Article Metrics


Online attention

Functional materials discovery using energy–structure–function maps

DOI: 10.1038/nature21419 DOI Help

Authors: Angeles Pulido (University of Southampton) , Linjiang Chen (University of Liverpool) , Tomasz Kaczorowski (University of Liverpool) , Daniel Holden (University of Liverpool) , Marc A. Little (University of Liverpool) , Samantha Y. Chong (University of Liverpool) , Benjamin J. Slater (University of Liverpool) , David P. Mcmahon (University of Southampton) , Baltasar Bonillo (University of Liverpool) , Chloe J. Stackhouse (University of Liverpool) , Andrew Stephenson (University of Liverpool) , Christopher M. Kane (University of Liverpool) , Rob Clowes (University of Liverpool) , Tom Hasell (University of Liverpool) , Andrew I. Cooper (University of Liverpool) , Graeme M. Day (University of Southampton)
Co-authored by industrial partner: No

Type: Journal Paper
Journal: Nature , VOL 382

State: Published (Approved)
Published: March 2017
Diamond Proposal Number(s): 8728 , 12336

Abstract: Molecular crystals cannot be designed in the same manner as macroscopic objects, because they do not assemble according to simple, intuitive rules. Their structures result from the balance of many weak interactions, rather than from the strong and predictable bonding patterns found in metal–organic frameworks and covalent organic frameworks. Hence, design strategies that assume a topology or other structural blueprint will often fail. Here we combine computational crystal structure prediction and property prediction to build energy–structure–function maps that describe the possible structures and properties that are available to a candidate molecule. Using these maps, we identify a highly porous solid, which has the lowest density reported for a molecular crystal so far. Both the structure of the crystal and its physical properties, such as methane storage capacity and guest-molecule selectivity, are predicted using the molecular structure as the only input. More generally, energy–structure–function maps could be used to guide the experimental discovery of materials with any target function that can be calculated from predicted crystal structures, such as electronic structure or mechanical properties.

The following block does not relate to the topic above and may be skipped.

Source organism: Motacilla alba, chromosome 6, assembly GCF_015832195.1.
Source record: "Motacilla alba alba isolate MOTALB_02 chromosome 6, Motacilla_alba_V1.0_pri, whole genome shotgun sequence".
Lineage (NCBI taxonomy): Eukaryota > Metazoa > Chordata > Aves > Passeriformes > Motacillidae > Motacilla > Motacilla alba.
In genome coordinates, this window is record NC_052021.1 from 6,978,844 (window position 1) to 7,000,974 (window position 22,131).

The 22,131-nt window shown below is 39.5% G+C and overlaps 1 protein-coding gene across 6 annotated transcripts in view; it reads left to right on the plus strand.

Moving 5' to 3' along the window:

Journal Keywords: Crystal engineering, crystal structure prediction, porous crystals

Subject Areas: Chemistry, Materials

Instruments: I11-High Resolution Powder Diffraction , I19-Small Molecule Single Crystal Diffraction

Other Facilities: Advanced Light Source

Discipline Tags:

Technical Tags: